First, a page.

Are your business stories unforgettable?
Every business claims to have amazing customer service, the lowest prices or a “secret blend.” We hear and see these kind of marketing messages so often that we’re practically immune to them.
But stories are a different matter. Stories engage our hearts and minds in a more vivid and memorable way.
So how can you make your business stories equally compelling and repeatable?
Define your origin story
Start at the beginning by crafting the origin story of your business. What were the key elements in your background and your partner’s background that led you to this business? Why this business, why this customer, why solve this problem? Some origin stories begin in college, some in childhood, some even go back multiple generations.
Many begin in adversity. Think about how you talk about and describe the entrepreneurs you know. When I get home from a networking event, I’m not going to tell my husband about a new acquaintance by listing their service offerings. Instead, I’ll describe their business in terms of their personal life story. The former Marine who taught himself to code, the birth doula who is the granddaughter of a famous obstetrician, or the Realtor who is also a professional sports announcer.
Each of these origin stories serves a dual purpose. Not only does it create a peg for remembering that specific person and their business, it also implicitly conveys a reason for doing business with them, e.g. discipline, expertise, poise. In a sense, your story is your brand.
Your origin story will likely help you clarify what you want to be known for. Or you might find that what you want to be known for doesn’t relate directly to your origin. That’s fine, too.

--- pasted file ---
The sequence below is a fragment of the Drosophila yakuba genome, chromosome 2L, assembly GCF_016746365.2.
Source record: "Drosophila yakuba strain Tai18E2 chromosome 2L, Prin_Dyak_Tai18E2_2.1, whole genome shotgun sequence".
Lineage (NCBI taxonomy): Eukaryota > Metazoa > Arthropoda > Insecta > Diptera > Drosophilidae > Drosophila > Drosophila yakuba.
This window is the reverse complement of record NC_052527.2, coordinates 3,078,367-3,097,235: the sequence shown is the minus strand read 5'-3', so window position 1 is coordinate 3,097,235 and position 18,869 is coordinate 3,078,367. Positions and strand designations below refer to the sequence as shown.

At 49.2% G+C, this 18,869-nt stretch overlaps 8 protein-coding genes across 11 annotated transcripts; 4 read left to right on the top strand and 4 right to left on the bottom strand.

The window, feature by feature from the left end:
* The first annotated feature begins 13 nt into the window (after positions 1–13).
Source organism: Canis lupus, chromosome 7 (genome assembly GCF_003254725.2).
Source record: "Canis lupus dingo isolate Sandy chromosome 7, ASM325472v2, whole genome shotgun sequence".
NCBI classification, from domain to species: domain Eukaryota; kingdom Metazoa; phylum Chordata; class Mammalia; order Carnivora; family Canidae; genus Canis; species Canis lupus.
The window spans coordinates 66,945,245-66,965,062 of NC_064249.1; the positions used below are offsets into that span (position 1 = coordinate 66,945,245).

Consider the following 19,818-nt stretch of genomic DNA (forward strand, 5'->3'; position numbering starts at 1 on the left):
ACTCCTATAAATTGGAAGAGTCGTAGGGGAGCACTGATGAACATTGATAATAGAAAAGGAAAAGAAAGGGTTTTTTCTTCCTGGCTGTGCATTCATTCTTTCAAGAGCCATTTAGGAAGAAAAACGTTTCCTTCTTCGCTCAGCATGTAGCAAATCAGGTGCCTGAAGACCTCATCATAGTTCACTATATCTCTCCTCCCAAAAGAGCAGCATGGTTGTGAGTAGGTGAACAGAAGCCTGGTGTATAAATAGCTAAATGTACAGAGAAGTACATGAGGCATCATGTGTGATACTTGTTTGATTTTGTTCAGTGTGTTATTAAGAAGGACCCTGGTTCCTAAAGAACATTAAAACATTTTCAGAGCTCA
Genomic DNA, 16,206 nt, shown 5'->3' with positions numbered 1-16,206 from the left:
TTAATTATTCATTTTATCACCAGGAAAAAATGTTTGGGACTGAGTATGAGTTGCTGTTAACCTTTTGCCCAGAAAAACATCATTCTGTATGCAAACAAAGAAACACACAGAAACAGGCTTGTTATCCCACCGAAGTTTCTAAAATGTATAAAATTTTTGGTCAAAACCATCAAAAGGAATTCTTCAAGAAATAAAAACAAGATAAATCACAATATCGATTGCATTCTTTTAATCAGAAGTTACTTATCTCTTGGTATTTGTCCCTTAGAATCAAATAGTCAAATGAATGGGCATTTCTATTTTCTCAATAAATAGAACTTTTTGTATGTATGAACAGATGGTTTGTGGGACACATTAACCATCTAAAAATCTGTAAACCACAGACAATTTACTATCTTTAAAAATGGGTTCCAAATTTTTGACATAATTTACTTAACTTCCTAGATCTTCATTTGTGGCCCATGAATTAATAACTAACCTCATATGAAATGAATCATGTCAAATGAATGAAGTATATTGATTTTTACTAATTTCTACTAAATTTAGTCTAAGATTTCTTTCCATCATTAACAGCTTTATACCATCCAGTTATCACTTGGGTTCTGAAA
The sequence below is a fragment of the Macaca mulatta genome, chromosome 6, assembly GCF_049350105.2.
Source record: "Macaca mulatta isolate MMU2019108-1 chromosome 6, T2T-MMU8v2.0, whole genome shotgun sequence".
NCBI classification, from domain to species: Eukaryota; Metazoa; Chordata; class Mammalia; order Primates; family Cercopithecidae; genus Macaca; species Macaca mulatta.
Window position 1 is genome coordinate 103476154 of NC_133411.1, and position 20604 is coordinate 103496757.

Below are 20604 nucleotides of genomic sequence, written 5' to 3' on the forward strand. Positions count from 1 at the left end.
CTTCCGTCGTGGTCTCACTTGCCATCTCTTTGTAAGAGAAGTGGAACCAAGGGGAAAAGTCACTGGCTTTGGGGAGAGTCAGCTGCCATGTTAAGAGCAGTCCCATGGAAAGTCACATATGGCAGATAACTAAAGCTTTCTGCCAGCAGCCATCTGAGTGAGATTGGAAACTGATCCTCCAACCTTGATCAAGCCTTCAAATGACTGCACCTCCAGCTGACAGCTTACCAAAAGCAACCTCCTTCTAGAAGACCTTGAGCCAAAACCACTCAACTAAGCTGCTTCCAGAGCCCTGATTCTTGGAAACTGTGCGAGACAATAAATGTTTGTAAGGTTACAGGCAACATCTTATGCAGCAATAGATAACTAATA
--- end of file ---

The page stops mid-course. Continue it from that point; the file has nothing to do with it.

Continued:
What’s most important is that you have a niche, instead of trying to be all things to all people. Armed with this niche, you can actively look for stories that express your brand.
Customer success stories are a great place to start mining for narratives.
Did you help a customer triumph against overwhelming odds? (Customer as hero.)
Did you go the extra mile and save the customer’s bacon? (Business as hero.)
Pay close attention to the concrete details that help the listener envision the tale.
Instead of, “We’re great with special requests,” try, “One of our brides wanted us to incorporate a live fish tank into her wedding cake.” Instead of, “Our prices are extremely competitive,” try, “I can’t divulge any names, but even our competitors buy from us when they run out of stock.”
Both versions should be true, but the true story sticks better than the true fact, and is believed more often.
So remember, when it comes to your business stories, use the writer’s adage of “show, don’t tell” to make your business unforgettable.
Jennie Wong, Ph.D., is a Charlotte-based executive coach and the founder of www.CartCentric.com, a friendsourcing tool for online shopping.
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